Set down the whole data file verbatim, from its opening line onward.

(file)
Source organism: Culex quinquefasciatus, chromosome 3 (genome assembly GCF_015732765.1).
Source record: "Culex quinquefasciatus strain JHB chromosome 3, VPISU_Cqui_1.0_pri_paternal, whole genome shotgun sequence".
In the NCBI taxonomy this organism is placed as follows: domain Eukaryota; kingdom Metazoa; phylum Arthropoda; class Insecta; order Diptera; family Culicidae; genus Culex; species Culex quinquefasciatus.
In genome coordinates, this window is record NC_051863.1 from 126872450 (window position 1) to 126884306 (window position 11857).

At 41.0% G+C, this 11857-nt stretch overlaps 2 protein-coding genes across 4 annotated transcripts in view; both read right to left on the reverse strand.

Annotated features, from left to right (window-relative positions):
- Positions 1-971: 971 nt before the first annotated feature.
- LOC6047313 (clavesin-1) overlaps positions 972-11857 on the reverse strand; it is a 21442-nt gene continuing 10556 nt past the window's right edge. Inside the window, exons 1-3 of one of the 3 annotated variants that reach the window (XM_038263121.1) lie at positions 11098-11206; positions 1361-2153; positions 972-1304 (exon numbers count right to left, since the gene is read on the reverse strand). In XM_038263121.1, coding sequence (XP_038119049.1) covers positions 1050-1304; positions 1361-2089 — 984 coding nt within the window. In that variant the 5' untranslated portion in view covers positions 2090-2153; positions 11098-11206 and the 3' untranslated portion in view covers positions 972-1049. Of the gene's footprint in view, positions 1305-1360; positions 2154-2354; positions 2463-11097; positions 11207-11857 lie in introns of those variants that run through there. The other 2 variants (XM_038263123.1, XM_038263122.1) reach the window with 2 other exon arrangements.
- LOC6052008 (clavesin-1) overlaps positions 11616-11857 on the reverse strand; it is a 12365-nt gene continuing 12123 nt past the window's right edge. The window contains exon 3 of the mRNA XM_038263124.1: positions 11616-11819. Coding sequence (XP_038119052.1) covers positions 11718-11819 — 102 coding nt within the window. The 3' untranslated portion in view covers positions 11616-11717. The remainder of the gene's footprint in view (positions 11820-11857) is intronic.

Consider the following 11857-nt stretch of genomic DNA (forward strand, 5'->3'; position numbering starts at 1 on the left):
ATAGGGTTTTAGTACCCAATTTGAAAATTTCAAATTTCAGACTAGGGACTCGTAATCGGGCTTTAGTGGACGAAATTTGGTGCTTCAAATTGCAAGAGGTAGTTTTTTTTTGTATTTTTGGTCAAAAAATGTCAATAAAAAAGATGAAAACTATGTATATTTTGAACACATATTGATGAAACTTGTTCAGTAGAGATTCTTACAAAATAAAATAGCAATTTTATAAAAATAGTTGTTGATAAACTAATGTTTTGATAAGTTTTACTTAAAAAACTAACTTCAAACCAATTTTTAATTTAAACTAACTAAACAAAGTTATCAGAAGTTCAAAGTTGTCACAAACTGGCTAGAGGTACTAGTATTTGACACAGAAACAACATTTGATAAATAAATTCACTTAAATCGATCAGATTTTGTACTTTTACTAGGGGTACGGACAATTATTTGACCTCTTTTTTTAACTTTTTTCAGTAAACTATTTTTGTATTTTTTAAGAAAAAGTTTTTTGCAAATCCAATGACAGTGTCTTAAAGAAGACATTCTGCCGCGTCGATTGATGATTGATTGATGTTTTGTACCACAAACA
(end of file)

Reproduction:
Source organism: Culex quinquefasciatus, chromosome 3 (genome assembly GCF_015732765.1).
Source record: "Culex quinquefasciatus strain JHB chromosome 3, VPISU_Cqui_1.0_pri_paternal, whole genome shotgun sequence".
In the NCBI taxonomy this organism is placed as follows: domain Eukaryota; kingdom Metazoa; phylum Arthropoda; class Insecta; order Diptera; family Culicidae; genus Culex; species Culex quinquefasciatus.
In genome coordinates, this window is record NC_051863.1 from 126872450 (window position 1) to 126884306 (window position 11857).

At 41.0% G+C, this 11857-nt stretch overlaps 2 protein-coding genes across 4 annotated transcripts in view; both read right to left on the reverse strand.

Annotated features, from left to right (window-relative positions):
- Positions 1-971: 971 nt before the first annotated feature.
- LOC6047313 (clavesin-1) overlaps positions 972-11857 on the reverse strand; it is a 21442-nt gene continuing 10556 nt past the window's right edge. Inside the window, exons 1-3 of one of the 3 annotated variants that reach the window (XM_038263121.1) lie at positions 11098-11206; positions 1361-2153; positions 972-1304 (exon numbers count right to left, since the gene is read on the reverse strand). In XM_038263121.1, coding sequence (XP_038119049.1) covers positions 1050-1304; positions 1361-2089 — 984 coding nt within the window. In that variant the 5' untranslated portion in view covers positions 2090-2153; positions 11098-11206 and the 3' untranslated portion in view covers positions 972-1049. Of the gene's footprint in view, positions 1305-1360; positions 2154-2354; positions 2463-11097; positions 11207-11857 lie in introns of those variants that run through there. The other 2 variants (XM_038263123.1, XM_038263122.1) reach the window with 2 other exon arrangements.
- LOC6052008 (clavesin-1) overlaps positions 11616-11857 on the reverse strand; it is a 12365-nt gene continuing 12123 nt past the window's right edge. The window contains exon 3 of the mRNA XM_038263124.1: positions 11616-11819. Coding sequence (XP_038119052.1) covers positions 11718-11819 — 102 coding nt within the window. The 3' untranslated portion in view covers positions 11616-11717. The remainder of the gene's footprint in view (positions 11820-11857) is intronic.

Consider the following 11857-nt stretch of genomic DNA (forward strand, 5'->3'; position numbering starts at 1 on the left):
ATAGGGTTTTAGTACCCAATTTGAAAATTTCAAATTTCAGACTAGGGACTCGTAATCGGGCTTTAGTGGACGAAATTTGGTGCTTCAAATTGCAAGAGGTAGTTTTTTTTTGTATTTTTGGTCAAAAAATGTCAATAAAAAAGATGAAAACTATGTATATTTTGAACACATATTGATGAAACTTGTTCAGTAGAGATTCTTACAAAATAAAATAGCAATTTTATAAAAATAGTTGTTGATAAACTAATGTTTTGATAAGTTTTACTTAAAAAACTAACTTCAAACCAATTTTTAATTTAAACTAACTAAACAAAGTTATCAGAAGTTCAAAGTTGTCACAAACTGGCTAGAGGTACTAGTATTTGACACAGAAACAACATTTGATAAATAAATTCACTTAAATCGATCAGATTTTGTACTTTTACTAGGGGTACGGACAATTATTTGACCTCTTTTTTTAACTTTTTTCAGTAAACTATTTTTGTATTTTTTAAGAAAAAGTTTTTTGCAAATCCAATGACAGTGTCTTAAAGAAGACATTCTGCCGCGTCGATTGATGATTGATTGATGTTTTGTACCACAAACA